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Protecting your portfolio against a downturn

Nicki Bourlioufas  |  12 Apr 2017Text size  Decrease  Increase  |  

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With views mixed on whether the current bull market has much left to run, wealth advisors say investors need to position their portfolios to insulate against a market shock should it come, which includes holding more cash than usual and alternative investments that can withstand shocks.

 

Many experts are pointing to a correction in bank shares, especially if the property market should come off the boil. Interest rate rises in the US could eventually feed back into Australia, straining all markets.

According to financial planner Andrew Lord, a director at Sherbrook Private, any interest rate increases will have a magnified effect on share valuations.
 
"This is at a point in the cycle when banks are most at risk of a property correction and we are seeing increased impairment and default rates," says Lord, who like the Future Fund, recommends a relatively high exposure to alternative investments.

"With such a low running yield on shares (about 4.5 per cent grossed up), there looks to be limited upside left and considerable downside, so investors should also be thinking about increasing their cash reserves in the hope of buying assets below their fair value," says Lord, who now recommends clients hold around 10 to 20 per cent of their portfolios in cash.
 
"Protecting against market corrections, we have maintained a 35 per cent exposure to alternative funds that have a shorting capability to capitalise on those mispriced companies that are now expensive."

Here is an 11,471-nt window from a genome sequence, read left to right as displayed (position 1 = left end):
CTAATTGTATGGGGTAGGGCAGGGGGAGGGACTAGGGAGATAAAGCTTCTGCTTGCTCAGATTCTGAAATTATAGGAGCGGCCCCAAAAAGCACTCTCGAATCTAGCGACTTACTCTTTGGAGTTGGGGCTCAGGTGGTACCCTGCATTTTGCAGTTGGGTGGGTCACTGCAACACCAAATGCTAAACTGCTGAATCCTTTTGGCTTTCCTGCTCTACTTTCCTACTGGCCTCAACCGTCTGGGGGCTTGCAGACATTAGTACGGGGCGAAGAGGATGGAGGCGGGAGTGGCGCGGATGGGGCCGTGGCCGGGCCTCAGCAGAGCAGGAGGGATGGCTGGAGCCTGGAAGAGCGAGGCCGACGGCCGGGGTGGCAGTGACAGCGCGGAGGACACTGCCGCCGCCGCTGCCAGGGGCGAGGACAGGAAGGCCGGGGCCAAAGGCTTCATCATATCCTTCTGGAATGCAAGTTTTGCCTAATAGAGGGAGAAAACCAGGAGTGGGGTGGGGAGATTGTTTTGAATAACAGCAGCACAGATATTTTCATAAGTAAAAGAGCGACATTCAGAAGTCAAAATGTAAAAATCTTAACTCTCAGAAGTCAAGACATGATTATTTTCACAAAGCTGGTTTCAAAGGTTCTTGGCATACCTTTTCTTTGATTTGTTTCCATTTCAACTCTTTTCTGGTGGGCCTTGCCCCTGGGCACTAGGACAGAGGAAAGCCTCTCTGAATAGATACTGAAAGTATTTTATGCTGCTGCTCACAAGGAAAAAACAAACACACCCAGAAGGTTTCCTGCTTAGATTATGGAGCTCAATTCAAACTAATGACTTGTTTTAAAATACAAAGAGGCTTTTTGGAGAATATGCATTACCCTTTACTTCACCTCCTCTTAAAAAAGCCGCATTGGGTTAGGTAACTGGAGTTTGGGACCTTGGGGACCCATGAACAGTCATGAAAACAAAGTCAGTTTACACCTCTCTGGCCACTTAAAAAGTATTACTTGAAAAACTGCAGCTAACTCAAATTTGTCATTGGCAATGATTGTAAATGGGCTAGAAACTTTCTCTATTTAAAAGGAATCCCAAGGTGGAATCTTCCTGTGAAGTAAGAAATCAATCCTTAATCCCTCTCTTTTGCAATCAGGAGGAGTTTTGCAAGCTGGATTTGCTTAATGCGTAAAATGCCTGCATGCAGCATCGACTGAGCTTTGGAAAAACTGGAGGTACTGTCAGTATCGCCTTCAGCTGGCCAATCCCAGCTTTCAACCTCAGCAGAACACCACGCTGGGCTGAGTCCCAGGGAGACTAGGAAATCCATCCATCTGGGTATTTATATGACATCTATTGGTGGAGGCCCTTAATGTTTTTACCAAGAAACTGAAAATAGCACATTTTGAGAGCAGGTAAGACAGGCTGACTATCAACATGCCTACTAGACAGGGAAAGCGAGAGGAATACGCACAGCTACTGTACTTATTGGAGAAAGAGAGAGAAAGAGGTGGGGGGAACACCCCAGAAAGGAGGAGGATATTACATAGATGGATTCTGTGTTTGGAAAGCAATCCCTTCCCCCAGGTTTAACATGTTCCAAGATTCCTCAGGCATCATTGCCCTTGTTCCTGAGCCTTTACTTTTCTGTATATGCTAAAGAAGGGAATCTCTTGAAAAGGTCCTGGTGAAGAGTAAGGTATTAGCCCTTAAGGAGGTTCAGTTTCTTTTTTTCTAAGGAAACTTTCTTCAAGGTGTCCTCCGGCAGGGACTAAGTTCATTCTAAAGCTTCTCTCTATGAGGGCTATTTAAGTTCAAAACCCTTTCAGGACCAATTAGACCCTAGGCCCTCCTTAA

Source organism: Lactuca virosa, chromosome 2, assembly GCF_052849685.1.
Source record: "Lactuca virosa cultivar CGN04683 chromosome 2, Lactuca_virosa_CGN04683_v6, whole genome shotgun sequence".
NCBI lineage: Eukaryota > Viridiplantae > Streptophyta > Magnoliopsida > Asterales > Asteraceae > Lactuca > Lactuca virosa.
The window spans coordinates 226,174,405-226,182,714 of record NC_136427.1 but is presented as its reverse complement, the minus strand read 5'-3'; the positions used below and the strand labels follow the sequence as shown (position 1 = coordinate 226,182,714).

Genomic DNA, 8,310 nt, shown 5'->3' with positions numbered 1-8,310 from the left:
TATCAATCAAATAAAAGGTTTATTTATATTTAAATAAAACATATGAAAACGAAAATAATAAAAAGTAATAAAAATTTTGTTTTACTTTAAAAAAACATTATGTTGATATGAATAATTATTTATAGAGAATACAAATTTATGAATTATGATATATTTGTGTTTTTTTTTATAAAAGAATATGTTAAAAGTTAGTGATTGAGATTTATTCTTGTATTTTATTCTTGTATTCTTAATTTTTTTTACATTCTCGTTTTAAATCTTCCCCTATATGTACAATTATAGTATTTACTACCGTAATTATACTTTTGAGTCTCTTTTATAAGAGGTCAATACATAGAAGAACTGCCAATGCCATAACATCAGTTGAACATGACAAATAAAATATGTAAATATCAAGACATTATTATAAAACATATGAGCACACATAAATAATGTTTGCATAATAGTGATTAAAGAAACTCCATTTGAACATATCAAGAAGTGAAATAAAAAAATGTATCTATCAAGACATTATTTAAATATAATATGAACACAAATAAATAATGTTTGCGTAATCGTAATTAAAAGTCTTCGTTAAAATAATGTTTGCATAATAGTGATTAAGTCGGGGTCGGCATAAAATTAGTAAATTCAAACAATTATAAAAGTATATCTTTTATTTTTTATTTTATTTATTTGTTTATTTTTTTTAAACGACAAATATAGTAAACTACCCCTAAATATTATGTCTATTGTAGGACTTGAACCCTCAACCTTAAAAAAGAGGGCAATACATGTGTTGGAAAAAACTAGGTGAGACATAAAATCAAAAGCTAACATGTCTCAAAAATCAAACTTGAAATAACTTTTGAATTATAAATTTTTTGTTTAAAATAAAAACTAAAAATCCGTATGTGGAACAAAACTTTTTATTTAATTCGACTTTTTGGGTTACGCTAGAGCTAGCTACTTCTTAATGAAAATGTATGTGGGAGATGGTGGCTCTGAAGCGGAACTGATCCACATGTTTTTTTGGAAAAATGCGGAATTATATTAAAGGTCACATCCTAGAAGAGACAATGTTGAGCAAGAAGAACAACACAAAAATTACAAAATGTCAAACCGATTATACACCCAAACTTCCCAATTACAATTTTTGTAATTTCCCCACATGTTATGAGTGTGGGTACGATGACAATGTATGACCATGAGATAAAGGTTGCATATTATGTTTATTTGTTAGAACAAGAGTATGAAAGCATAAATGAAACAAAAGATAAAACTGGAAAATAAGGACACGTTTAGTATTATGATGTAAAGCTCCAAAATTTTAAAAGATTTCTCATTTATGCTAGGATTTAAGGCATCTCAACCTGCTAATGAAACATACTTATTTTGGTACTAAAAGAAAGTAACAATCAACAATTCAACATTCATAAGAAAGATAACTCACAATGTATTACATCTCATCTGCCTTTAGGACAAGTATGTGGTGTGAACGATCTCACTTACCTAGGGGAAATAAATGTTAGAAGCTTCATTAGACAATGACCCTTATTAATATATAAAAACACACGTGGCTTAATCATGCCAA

Another option for portfolio protection is through the use of defensive exchange-traded funds (ETFs).

"Significant geopolitical and economic events this year continue to contribute to ongoing market volatility, therefore it is important for investors to consider ways to protect their portfolios in the event of a market downturn," says Arian Neiron, managing director of VanEck Australia.

"ETFs can provide effective ways to protect a portfolio against uncertain markets and mitigate downside risk. Gold is an effective hedge against uncertainty and fears of market weakness.

"Gold rallied above $1,200 per ounce in February this year and has rallied again since the US rate hike in March ... A higher gold price largely correlates to investors' increasing unease about the global financial system."

Neiron recommends gold miners' ETFs rather than a straight gold ETF, since gold miners pay dividends instead of incurring holding costs. VanEck's Gold Miners ETF (ASX: GDX) gives investors instant access to a diversified portfolio of over 50 global gold mining companies in a single ASX trade.

In terms of other assets, infrastructure securities are considered alternative investments with a low correlation to traditional asset classes, says Neiron.

VanEck's FTSE Global Infrastructure (Hedged) ETF (ASX: IFRA) provides investors with access to a portfolio of over 150 of the world's largest global infrastructure securities in a single ASX trade.

Another option for those who think the market is headed down is "short" ETFs such as the BetaShares Australian Equities Strong Bear (ASX: BBOZ) and the BetaShares Australian Equities Bear Hedge Funds (ASX: BEAR).

With the former, a 1 per cent fall in the Australian share market on a given day can generally be expected to deliver a 2.0 per cent to 2.75 per cent increase in the value of this ETF. But if the market goes up, your ETF will fall in value by that same amount.

On a slightly less defensive note, the BetaShares Australian Equity Bear Hedge Fund will also rise if the market falls; a 1 per cent drop in the Australian share market on a given day can generally be expected to deliver a 0.9 per cent to 1.1 per cent increase in the value of the fund (and vice versa).

These ETFs offer the convenience of being able to short the market while avoiding the complications and costs of more expensive derivatives.

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Nicki Bourlioufas is a Morningstar contributor. This is a financial news article to be used for non-commercial purposes and is not intended to provide financial advice of any kind. Opinions expressed herein are subject to change without notice and may differ or be contrary to the opinions or recommendations of Morningstar as a result of using different assumptions and criteria.

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